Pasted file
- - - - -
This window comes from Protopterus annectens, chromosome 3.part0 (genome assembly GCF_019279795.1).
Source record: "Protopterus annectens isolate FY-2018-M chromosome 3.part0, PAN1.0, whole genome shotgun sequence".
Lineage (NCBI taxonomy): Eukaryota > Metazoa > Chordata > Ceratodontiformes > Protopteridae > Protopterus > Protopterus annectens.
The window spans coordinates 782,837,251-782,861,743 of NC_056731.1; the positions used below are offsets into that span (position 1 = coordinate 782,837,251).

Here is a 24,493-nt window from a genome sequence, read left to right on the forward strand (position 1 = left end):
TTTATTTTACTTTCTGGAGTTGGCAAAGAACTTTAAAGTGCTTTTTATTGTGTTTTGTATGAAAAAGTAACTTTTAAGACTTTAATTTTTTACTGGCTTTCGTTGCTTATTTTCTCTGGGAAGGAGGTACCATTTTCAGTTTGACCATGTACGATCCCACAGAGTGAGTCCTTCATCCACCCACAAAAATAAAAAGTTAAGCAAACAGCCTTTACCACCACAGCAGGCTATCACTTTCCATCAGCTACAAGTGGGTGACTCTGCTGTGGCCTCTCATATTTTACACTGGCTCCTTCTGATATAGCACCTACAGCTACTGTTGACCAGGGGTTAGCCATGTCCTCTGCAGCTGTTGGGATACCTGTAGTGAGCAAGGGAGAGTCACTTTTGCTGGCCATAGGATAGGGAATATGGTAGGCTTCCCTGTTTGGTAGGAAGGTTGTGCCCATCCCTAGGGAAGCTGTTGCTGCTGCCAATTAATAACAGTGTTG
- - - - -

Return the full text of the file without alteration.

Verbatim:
This window comes from Protopterus annectens, chromosome 3.part0 (genome assembly GCF_019279795.1).
Source record: "Protopterus annectens isolate FY-2018-M chromosome 3.part0, PAN1.0, whole genome shotgun sequence".
Lineage (NCBI taxonomy): Eukaryota > Metazoa > Chordata > Ceratodontiformes > Protopteridae > Protopterus > Protopterus annectens.
The window spans coordinates 782,837,251-782,861,743 of NC_056731.1; the positions used below are offsets into that span (position 1 = coordinate 782,837,251).

Here is a 24,493-nt window from a genome sequence, read left to right on the forward strand (position 1 = left end):
TTTATTTTACTTTCTGGAGTTGGCAAAGAACTTTAAAGTGCTTTTTATTGTGTTTTGTATGAAAAAGTAACTTTTAAGACTTTAATTTTTTACTGGCTTTCGTTGCTTATTTTCTCTGGGAAGGAGGTACCATTTTCAGTTTGACCATGTACGATCCCACAGAGTGAGTCCTTCATCCACCCACAAAAATAAAAAGTTAAGCAAACAGCCTTTACCACCACAGCAGGCTATCACTTTCCATCAGCTACAAGTGGGTGACTCTGCTGTGGCCTCTCATATTTTACACTGGCTCCTTCTGATATAGCACCTACAGCTACTGTTGACCAGGGGTTAGCCATGTCCTCTGCAGCTGTTGGGATACCTGTAGTGAGCAAGGGAGAGTCACTTTTGCTGGCCATAGGATAGGGAATATGGTAGGCTTCCCTGTTTGGTAGGAAGGTTGTGCCCATCCCTAGGGAAGCTGTTGCTGCTGCCAATTAATAACAGTGTTG